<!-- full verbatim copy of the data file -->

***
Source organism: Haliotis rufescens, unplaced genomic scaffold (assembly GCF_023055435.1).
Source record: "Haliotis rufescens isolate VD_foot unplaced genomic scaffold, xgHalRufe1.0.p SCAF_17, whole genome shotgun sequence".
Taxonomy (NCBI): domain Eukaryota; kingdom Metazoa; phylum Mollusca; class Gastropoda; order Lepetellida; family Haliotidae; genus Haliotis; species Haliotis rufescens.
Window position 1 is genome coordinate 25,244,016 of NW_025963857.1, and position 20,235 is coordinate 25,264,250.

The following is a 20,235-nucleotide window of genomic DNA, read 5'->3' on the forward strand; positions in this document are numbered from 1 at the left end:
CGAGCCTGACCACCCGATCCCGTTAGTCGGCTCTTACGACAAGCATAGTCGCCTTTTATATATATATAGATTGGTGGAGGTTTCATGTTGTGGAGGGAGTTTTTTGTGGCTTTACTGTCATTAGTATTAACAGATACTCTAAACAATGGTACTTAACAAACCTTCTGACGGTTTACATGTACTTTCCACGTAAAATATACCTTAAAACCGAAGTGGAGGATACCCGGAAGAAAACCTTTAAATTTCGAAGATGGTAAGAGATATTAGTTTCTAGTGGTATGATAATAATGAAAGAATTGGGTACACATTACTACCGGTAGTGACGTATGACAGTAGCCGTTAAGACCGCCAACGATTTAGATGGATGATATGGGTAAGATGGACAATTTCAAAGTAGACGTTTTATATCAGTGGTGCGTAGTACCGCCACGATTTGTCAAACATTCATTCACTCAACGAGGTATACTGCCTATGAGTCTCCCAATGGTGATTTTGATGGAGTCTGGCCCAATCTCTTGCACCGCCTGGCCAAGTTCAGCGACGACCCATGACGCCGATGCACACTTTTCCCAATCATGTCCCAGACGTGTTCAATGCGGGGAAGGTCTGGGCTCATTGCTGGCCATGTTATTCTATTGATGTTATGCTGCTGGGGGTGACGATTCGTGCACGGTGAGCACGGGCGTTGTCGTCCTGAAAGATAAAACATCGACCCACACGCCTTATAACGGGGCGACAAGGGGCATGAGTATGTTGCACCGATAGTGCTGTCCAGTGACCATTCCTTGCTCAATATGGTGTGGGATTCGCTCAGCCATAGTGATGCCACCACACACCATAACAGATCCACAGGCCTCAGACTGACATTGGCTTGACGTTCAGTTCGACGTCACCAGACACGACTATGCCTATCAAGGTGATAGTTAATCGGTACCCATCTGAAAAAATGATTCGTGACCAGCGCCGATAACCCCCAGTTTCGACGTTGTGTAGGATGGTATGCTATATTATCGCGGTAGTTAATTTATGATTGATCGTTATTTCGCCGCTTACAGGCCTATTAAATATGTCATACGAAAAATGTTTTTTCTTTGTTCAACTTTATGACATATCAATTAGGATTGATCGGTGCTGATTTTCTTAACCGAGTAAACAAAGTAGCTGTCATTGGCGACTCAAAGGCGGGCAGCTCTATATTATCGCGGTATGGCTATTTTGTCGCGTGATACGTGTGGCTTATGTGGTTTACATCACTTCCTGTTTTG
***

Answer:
Source organism: Haliotis rufescens, unplaced genomic scaffold (assembly GCF_023055435.1).
Source record: "Haliotis rufescens isolate VD_foot unplaced genomic scaffold, xgHalRufe1.0.p SCAF_17, whole genome shotgun sequence".
Taxonomy (NCBI): domain Eukaryota; kingdom Metazoa; phylum Mollusca; class Gastropoda; order Lepetellida; family Haliotidae; genus Haliotis; species Haliotis rufescens.
Window position 1 is genome coordinate 25,244,016 of NW_025963857.1, and position 20,235 is coordinate 25,264,250.

The following is a 20,235-nucleotide window of genomic DNA, read 5'->3' on the forward strand; positions in this document are numbered from 1 at the left end:
CGAGCCTGACCACCCGATCCCGTTAGTCGGCTCTTACGACAAGCATAGTCGCCTTTTATATATATATAGATTGGTGGAGGTTTCATGTTGTGGAGGGAGTTTTTTGTGGCTTTACTGTCATTAGTATTAACAGATACTCTAAACAATGGTACTTAACAAACCTTCTGACGGTTTACATGTACTTTCCACGTAAAATATACCTTAAAACCGAAGTGGAGGATACCCGGAAGAAAACCTTTAAATTTCGAAGATGGTAAGAGATATTAGTTTCTAGTGGTATGATAATAATGAAAGAATTGGGTACACATTACTACCGGTAGTGACGTATGACAGTAGCCGTTAAGACCGCCAACGATTTAGATGGATGATATGGGTAAGATGGACAATTTCAAAGTAGACGTTTTATATCAGTGGTGCGTAGTACCGCCACGATTTGTCAAACATTCATTCACTCAACGAGGTATACTGCCTATGAGTCTCCCAATGGTGATTTTGATGGAGTCTGGCCCAATCTCTTGCACCGCCTGGCCAAGTTCAGCGACGACCCATGACGCCGATGCACACTTTTCCCAATCATGTCCCAGACGTGTTCAATGCGGGGAAGGTCTGGGCTCATTGCTGGCCATGTTATTCTATTGATGTTATGCTGCTGGGGGTGACGATTCGTGCACGGTGAGCACGGGCGTTGTCGTCCTGAAAGATAAAACATCGACCCACACGCCTTATAACGGGGCGACAAGGGGCATGAGTATGTTGCACCGATAGTGCTGTCCAGTGACCATTCCTTGCTCAATATGGTGTGGGATTCGCTCAGCCATAGTGATGCCACCACACACCATAACAGATCCACAGGCCTCAGACTGACATTGGCTTGACGTTCAGTTCGACGTCACCAGACACGACTATGCCTATCAAGGTGATAGTTAATCGGTACCCATCTGAAAAAATGATTCGTGACCAGCGCCGATAACCCCCAGTTTCGACGTTGTGTAGGATGGTATGCTATATTATCGCGGTAGTTAATTTATGATTGATCGTTATTTCGCCGCTTACAGGCCTATTAAATATGTCATACGAAAAATGTTTTTTCTTTGTTCAACTTTATGACATATCAATTAGGATTGATCGGTGCTGATTTTCTTAACCGAGTAAACAAAGTAGCTGTCATTGGCGACTCAAAGGCGGGCAGCTCTATATTATCGCGGTATGGCTATTTTGTCGCGTGATACGTGTGGCTTATGTGGTTTACATCACTTCCTGTTTTG